The Government's aim - in emphasising that its foremost national purpose is to raise standards in education - is, at bottom, economic. The Prime Minister makes it very clear that Britain cannot compete with low-wage economies, but needs to specialise in higher-order skills.
But Old Labour idealism is not dead; the achievement of deprived and disadvantaged children comes high on the list of Government ambitions, and Mr Blair even seems to believe that our deeply embedded structure of social class can at last, through education, be uprooted - or at any rate ameliorated.
Many may be sceptical as to whether this can really be achieved. But the evidence of the past two-and-a-half years, sketchy as it is, suggests that academic performance, at least, has improved. If this results in more public approbation fo teachers, and more investment is waiting in the wings, we may see a sudden surge in confidence and optimism among a profession which has become a byword for disenchantment and low morale.
Certainly the Prime Minister holds fast to his vision of energetic and dynamic teachers transforming the life-chances of thousands of young people. Those who see themselves as not much more than exhausted drudges may feel like sneering. But they should pause and consider the alternative.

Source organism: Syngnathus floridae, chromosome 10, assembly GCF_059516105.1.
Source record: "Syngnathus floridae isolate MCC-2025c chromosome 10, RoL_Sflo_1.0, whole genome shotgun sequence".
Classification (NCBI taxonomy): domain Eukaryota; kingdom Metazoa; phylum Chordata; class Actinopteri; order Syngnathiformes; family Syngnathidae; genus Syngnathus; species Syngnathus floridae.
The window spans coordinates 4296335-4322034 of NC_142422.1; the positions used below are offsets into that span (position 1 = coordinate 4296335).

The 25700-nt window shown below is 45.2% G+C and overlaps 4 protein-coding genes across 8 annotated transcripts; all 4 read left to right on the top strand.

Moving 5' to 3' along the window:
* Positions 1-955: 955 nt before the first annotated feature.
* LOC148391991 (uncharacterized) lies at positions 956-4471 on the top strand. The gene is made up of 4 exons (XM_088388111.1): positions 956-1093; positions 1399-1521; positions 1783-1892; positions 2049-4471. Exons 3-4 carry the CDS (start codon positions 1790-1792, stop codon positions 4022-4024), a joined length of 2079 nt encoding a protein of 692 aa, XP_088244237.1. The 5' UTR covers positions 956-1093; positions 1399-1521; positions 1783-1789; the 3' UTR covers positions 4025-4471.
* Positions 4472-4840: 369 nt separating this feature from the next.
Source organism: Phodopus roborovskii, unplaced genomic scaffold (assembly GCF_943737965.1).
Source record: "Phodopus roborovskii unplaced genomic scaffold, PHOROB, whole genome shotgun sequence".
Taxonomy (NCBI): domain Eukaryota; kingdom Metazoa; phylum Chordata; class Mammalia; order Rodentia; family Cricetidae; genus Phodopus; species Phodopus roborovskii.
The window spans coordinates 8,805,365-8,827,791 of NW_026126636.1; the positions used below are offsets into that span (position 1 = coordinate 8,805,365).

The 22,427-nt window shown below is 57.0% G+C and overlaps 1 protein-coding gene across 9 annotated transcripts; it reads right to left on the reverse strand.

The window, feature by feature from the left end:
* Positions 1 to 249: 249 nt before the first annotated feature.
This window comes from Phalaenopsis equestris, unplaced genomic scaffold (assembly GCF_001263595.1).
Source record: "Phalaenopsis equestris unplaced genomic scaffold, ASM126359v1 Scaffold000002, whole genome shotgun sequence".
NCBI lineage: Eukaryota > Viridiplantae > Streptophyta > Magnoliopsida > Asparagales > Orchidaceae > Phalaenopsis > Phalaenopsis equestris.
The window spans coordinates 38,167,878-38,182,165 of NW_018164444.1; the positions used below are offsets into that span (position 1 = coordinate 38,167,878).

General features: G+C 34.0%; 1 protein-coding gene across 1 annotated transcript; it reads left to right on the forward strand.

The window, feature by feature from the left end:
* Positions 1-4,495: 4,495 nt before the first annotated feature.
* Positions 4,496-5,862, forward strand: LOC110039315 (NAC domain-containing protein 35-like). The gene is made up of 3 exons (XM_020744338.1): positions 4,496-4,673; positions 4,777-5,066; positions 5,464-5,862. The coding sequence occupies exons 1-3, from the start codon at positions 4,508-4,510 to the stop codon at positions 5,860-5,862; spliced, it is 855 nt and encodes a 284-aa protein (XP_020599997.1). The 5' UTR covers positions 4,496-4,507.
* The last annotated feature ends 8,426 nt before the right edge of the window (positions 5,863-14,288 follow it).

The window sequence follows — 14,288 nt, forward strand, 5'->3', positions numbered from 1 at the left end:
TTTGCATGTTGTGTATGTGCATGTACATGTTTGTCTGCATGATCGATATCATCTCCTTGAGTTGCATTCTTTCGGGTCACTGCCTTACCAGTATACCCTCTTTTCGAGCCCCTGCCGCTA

What dream of the future currently holds sway in the nation's staffrooms? Is there a competing, equally-compelling view of the role schools should play in our society, and of what they should be offering our young people? If so, it would be good to hear it articulated.
The Government, as its vision develops more focus and coherence, is at last beginning to listen - both to heads, and to classroom teachers. We know that other countries are watching the Blair experiment with interest. Teachers who remain sceptical should take a fresh look at what is going on - and get stuck into the debate. Because it's pretty clear that a "modernised" system, on the Blair model, is the only show in town.